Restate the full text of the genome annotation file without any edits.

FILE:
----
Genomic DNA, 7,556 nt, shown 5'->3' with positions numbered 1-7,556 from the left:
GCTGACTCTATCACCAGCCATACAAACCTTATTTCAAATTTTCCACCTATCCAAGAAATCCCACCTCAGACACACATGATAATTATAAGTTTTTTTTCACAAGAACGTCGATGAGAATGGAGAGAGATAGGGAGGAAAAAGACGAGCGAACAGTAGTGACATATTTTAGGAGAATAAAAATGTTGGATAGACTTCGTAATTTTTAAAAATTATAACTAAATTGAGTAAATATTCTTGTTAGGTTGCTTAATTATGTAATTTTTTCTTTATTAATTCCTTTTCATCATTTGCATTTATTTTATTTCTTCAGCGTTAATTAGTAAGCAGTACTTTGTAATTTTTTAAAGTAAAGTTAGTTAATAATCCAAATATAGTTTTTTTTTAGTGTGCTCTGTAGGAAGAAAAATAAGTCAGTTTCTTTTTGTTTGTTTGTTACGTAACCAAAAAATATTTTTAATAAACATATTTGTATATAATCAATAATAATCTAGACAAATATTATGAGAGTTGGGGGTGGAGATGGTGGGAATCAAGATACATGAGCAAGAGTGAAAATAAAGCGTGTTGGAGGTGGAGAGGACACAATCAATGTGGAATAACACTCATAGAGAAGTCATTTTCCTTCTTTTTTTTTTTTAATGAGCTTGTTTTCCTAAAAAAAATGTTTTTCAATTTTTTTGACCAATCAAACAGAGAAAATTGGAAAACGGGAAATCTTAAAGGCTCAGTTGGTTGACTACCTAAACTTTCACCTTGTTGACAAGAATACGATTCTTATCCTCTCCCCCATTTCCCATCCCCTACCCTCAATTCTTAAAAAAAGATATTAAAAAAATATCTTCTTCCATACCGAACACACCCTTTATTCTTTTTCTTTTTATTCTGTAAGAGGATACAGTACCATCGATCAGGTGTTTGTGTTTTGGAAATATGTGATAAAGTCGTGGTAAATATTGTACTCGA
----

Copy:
Genomic DNA, 7,556 nt, shown 5'->3' with positions numbered 1-7,556 from the left:
GCTGACTCTATCACCAGCCATACAAACCTTATTTCAAATTTTCCACCTATCCAAGAAATCCCACCTCAGACACACATGATAATTATAAGTTTTTTTTCACAAGAACGTCGATGAGAATGGAGAGAGATAGGGAGGAAAAAGACGAGCGAACAGTAGTGACATATTTTAGGAGAATAAAAATGTTGGATAGACTTCGTAATTTTTAAAAATTATAACTAAATTGAGTAAATATTCTTGTTAGGTTGCTTAATTATGTAATTTTTTCTTTATTAATTCCTTTTCATCATTTGCATTTATTTTATTTCTTCAGCGTTAATTAGTAAGCAGTACTTTGTAATTTTTTAAAGTAAAGTTAGTTAATAATCCAAATATAGTTTTTTTTTAGTGTGCTCTGTAGGAAGAAAAATAAGTCAGTTTCTTTTTGTTTGTTTGTTACGTAACCAAAAAATATTTTTAATAAACATATTTGTATATAATCAATAATAATCTAGACAAATATTATGAGAGTTGGGGGTGGAGATGGTGGGAATCAAGATACATGAGCAAGAGTGAAAATAAAGCGTGTTGGAGGTGGAGAGGACACAATCAATGTGGAATAACACTCATAGAGAAGTCATTTTCCTTCTTTTTTTTTTTTAATGAGCTTGTTTTCCTAAAAAAAATGTTTTTCAATTTTTTTGACCAATCAAACAGAGAAAATTGGAAAACGGGAAATCTTAAAGGCTCAGTTGGTTGACTACCTAAACTTTCACCTTGTTGACAAGAATACGATTCTTATCCTCTCCCCCATTTCCCATCCCCTACCCTCAATTCTTAAAAAAAGATATTAAAAAAATATCTTCTTCCATACCGAACACACCCTTTATTCTTTTTCTTTTTATTCTGTAAGAGGATACAGTACCATCGATCAGGTGTTTGTGTTTTGGAAATATGTGATAAAGTCGTGGTAAATATTGTACTCGA